Leandre: It’s Broke, Please Fix it

The Boston Red Sox have endured much greater success in their last month of baseball, going 21-10 to improve their record to a far more respectable 27-23.

However, during that stretch, it has not always been easy for the reigning World Series Champs.

The Red Sox have watched as Chris Sale seems to have turned a corner, but neither the offense or bullpen turn out for him. We’ve also watched as the bullpen has gone almost full self-destruct time and time again. Yet, they’re still winning games with this almost “bend, but don’t break” style of play.

If there is one piece to this jigsaw puzzle of Red Sox baseball that definitely isn’t contributing, it’s the piece Alex Cora keeps trying to force into the top spot in the lineup: Andrew Benintendi.

Benintendi has been fine overall on the season, slashing .267/.362/.417 through his first 45 games played this season.

Not quite what you would desire from a leadoff hitter who doesn’t have 30 home run power, but serviceable.


Wrong. When you think of a leadoff hitter, you think of someone capable of setting the tone for an offense at the beginning of a game. Not someone who is a solid hitter, but almost always brings up your two-hitter with nobody on and one out in the first.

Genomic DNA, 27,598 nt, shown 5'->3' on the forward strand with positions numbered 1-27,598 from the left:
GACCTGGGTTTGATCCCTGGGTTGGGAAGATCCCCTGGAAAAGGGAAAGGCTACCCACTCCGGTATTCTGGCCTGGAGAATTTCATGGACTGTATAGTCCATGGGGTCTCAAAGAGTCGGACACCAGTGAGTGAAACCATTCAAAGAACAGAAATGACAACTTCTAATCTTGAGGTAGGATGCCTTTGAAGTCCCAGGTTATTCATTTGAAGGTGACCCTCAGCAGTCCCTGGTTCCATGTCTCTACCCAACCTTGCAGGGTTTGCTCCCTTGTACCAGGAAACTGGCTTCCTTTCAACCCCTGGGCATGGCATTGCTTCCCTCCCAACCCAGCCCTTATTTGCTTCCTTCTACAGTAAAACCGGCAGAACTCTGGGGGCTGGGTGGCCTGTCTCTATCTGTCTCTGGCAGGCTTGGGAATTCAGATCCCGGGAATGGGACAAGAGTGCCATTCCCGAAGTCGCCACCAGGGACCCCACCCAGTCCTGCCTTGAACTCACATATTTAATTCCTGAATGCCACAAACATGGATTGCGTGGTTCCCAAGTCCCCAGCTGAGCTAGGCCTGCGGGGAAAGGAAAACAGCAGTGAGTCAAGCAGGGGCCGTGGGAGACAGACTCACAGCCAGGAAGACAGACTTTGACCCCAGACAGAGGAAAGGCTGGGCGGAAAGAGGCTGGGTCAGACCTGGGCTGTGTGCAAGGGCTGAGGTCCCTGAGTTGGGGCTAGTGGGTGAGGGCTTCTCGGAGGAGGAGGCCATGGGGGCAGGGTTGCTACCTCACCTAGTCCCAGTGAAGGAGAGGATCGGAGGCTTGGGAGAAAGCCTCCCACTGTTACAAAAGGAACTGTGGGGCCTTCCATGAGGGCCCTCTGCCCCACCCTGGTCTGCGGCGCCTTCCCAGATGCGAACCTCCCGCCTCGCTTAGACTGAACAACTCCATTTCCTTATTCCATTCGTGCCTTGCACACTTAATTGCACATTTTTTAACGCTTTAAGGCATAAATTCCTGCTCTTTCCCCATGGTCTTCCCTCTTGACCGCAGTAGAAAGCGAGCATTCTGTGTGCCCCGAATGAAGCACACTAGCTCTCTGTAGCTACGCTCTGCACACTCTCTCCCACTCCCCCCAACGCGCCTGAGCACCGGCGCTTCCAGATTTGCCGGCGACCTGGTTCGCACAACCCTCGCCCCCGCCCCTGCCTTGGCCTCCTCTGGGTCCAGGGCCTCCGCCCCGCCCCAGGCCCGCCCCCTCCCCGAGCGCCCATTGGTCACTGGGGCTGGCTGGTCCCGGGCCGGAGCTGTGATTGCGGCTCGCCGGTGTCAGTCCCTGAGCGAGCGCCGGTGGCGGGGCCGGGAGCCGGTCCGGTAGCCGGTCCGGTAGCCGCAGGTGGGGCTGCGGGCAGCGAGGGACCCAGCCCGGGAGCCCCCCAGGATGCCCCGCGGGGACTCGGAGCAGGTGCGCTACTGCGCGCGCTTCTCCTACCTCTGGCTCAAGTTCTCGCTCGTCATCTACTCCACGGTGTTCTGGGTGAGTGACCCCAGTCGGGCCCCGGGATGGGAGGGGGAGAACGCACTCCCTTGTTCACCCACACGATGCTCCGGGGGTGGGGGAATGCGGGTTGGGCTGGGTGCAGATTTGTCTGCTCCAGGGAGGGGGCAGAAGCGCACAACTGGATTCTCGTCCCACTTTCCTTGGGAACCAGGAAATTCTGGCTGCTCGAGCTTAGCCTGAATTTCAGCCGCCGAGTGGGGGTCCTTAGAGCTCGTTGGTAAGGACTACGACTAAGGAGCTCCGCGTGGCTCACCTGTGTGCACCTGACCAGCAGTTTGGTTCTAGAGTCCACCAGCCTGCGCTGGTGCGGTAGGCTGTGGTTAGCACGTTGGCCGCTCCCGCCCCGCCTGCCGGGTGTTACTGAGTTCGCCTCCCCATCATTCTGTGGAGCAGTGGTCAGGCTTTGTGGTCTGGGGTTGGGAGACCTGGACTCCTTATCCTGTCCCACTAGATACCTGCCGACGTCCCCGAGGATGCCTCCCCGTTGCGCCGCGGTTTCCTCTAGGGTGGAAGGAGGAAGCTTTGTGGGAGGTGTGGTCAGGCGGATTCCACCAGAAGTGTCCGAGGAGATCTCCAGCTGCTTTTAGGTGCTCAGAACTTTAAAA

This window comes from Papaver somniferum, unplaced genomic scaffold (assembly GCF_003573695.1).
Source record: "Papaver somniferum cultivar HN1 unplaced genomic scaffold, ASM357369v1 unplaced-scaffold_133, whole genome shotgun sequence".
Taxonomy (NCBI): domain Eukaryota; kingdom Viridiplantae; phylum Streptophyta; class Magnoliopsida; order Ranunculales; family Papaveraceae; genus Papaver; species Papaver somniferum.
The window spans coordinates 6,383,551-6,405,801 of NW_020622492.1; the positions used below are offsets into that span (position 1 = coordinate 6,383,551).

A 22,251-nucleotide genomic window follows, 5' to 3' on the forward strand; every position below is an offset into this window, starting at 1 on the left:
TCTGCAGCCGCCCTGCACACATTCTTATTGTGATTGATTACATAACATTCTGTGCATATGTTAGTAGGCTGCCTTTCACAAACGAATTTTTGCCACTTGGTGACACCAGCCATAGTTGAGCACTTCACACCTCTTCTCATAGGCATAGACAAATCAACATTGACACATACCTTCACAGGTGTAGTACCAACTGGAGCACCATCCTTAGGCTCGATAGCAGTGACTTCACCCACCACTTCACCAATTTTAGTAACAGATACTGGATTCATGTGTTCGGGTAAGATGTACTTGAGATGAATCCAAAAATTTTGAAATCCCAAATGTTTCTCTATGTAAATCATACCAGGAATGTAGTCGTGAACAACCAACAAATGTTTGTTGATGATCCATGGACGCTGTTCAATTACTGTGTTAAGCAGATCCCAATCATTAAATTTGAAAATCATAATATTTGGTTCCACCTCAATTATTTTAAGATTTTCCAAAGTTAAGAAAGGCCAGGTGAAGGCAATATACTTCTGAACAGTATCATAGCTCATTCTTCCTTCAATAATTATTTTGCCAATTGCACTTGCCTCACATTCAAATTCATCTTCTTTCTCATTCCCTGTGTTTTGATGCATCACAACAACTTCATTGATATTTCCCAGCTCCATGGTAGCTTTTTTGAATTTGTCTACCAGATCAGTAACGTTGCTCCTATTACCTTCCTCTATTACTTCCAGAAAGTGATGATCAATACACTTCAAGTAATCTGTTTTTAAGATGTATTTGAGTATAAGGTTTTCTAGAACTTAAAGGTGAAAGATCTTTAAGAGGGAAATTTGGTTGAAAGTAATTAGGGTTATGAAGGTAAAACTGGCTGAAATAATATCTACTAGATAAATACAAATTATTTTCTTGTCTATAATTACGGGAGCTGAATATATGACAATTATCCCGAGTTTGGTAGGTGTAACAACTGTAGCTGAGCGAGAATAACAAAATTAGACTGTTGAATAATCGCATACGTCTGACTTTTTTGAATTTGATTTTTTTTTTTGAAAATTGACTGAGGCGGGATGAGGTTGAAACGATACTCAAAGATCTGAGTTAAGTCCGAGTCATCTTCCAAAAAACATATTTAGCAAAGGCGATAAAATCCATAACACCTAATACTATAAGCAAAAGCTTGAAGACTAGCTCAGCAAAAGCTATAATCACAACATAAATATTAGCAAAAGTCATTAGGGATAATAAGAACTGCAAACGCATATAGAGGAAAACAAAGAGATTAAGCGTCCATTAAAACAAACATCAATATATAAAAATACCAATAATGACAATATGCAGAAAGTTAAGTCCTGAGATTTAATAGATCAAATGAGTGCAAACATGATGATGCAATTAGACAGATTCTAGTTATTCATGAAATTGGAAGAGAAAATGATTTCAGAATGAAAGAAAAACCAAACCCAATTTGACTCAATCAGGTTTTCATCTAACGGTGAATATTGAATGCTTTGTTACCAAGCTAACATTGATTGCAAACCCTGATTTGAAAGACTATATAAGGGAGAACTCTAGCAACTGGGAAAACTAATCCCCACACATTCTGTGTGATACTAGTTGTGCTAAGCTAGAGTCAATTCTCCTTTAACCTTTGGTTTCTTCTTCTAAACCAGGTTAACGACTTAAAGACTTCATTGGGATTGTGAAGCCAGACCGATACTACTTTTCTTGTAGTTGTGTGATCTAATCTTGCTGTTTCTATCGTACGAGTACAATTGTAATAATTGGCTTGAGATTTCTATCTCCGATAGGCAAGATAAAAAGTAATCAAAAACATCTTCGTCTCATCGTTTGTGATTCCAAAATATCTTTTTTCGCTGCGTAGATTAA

Which is exactly what Andrew Benintendi has done in 2019. When he is the first batter of the game for Boston, he is batting a putrid .088 with a strikeout rate of 33.3 percent, and an OBP of .205.

Yes, you read that right. The first batter of the ballgame for the Boston Red Sox is more likely to strike out than he is of reaching first base.

I did some research (as seen above) on this topic, and came to the conclusion that Andrew Benintendi is statistically the worst leadoff hitter the Red Sox have had since the turn of the century.

It doesn’t get any better for No. 16 when you dive in deeper into Red Sox history either.

The Red Sox have been able to right the ship, somewhat, in their last 31 games. However, it is not as if Benintendi has been a key to their success. In his last 31 games, that the Red Sox have gone 21-10 in, he’s hitting at a decent .254 clip.

Again, solid, just not what you want from your supposed tone-setter at the top of the lineup.

Benintendi hit .293 out of the leadoff spot in the team’s first 19 games, although those games were riddled with garbage time innings, en route to a 6-13 Red Sox record.

The cliché saying since the beginning of time is, “If it ain’t broke, why fix it?” However, news flash for Alex Cora… this little experiment that has seen the 24-year-old Benintendi bat first every game is simply NOT working.

It’s time to make a switch because, against teams like Houston and New York, you cannot afford to just hand the opposing team an out at the start of the game. Those pitchers are way too talented to allow to settle into a groove right away.

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